I find this to be an extraordinarily concise description of that problems confronting most of modern Christianity. It is as if by becoming a part of the church, we are joining the army to battle evil out there, never realizing that we are the source of the evil. The problems all seem to be "out there." We fight poverty and hunger, we go on short term missions, we sally forth in political battle, but we never sit down and look at ourselves.

Christianity will "fix" the world - it promises that, but it does so by helping each of us fix ourselves, one person at a time.

Tuesday, October 14, 2014


Community Growth

Mark Roberts:
But, practically speaking, what does Christ actually supply so that we might grow up in him?


that Ephesians 4 does not advocate a private "just Jesus and me" Christianity. We don't figure out the truth of Jesus on our own. Rather, the teaching and learning of truth happens in the context of the body of Christ. Thus, the church is one of the major resources Christ gives to foster our growth. You and I cannot become what God intends us to be without deep connection to the church, a connection that involves both receiving and giving. And, as we'll see tomorrow, the church will never be what God intends it to be apart from you and me.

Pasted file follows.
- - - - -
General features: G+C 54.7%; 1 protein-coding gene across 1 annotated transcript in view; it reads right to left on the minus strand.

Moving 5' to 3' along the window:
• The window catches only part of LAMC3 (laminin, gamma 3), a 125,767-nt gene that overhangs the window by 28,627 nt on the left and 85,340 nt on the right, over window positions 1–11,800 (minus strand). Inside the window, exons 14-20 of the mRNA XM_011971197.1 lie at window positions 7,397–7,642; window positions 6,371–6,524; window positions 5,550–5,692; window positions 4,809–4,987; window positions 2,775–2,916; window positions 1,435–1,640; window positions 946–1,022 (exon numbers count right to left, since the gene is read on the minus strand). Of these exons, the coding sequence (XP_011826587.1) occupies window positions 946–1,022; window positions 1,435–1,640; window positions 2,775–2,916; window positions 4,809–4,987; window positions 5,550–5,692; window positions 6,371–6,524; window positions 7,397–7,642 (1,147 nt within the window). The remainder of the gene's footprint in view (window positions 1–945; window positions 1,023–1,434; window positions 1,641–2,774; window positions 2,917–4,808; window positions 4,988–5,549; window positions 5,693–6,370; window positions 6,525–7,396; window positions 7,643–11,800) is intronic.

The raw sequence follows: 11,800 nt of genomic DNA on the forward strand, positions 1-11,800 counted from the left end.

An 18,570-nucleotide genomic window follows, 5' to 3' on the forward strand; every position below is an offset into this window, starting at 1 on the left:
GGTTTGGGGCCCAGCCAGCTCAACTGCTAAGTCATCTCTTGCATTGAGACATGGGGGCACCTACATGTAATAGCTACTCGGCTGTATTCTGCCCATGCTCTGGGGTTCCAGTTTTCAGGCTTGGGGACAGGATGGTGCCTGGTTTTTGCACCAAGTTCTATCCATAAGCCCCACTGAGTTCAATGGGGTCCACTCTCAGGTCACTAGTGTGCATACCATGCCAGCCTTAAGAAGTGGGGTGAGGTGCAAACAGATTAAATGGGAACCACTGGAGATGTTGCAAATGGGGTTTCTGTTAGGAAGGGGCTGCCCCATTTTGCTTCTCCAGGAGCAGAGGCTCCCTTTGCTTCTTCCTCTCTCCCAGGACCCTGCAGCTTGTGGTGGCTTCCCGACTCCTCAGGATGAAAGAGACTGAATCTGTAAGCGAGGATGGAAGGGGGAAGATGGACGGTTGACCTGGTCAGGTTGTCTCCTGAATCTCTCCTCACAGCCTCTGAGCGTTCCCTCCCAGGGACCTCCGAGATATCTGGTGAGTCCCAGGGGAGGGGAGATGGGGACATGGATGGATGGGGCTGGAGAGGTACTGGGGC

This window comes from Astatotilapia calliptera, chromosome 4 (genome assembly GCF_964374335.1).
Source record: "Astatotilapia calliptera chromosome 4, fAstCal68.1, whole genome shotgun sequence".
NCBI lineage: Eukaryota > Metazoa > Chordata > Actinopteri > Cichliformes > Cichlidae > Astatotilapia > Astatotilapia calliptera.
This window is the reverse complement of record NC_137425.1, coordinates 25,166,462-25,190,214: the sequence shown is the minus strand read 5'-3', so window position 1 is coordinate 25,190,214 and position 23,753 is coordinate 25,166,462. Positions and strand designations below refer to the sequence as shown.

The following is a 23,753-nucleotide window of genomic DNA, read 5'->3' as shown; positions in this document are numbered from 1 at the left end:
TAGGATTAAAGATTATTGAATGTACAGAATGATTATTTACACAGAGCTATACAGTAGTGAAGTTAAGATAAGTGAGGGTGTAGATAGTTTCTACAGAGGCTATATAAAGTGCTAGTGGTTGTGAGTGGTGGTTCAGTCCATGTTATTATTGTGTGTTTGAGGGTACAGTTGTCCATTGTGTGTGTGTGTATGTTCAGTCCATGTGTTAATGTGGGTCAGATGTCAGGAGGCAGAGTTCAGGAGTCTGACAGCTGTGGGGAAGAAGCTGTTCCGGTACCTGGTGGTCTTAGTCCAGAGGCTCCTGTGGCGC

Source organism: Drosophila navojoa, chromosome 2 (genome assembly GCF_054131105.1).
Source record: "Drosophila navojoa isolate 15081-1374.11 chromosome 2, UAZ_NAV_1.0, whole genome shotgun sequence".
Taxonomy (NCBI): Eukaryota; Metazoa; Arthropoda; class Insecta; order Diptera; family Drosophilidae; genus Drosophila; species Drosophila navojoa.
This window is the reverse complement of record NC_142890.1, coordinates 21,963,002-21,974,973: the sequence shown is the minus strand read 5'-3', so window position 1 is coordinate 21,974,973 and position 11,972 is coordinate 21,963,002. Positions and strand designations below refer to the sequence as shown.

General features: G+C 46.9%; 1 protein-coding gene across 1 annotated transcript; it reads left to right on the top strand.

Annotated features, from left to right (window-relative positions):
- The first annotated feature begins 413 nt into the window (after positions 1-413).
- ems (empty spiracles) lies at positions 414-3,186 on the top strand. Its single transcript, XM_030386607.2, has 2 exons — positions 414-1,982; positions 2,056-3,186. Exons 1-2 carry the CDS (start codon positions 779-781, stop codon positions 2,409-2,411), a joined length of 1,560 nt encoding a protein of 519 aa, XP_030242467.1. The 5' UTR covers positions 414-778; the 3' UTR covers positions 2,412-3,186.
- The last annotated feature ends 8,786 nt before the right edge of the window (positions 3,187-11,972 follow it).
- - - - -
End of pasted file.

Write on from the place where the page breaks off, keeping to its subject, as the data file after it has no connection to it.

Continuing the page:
This is, I believe, a challenge for the modern church. Because we are so interested in being attractive, we often fail to help others grow because it would present them with challenges that they might find off-putting.

Even in small group settings there are all these efforts to "listen, not fix." There is indeed a time to just listen, but if we are to truly play the role of the body of Christ, there is a time to challenge, correct, cajole, as well as encourage and support. It seems to be forgotten that it is loving to correct someone engaged in harmful behavior.

The body of Christ is a varied and complex thing. When we emphasize some of its functions at the expense of others, we compromise much more than we realize. IN this case we are babies raising babies. If this continues will we even know what maturity looks like?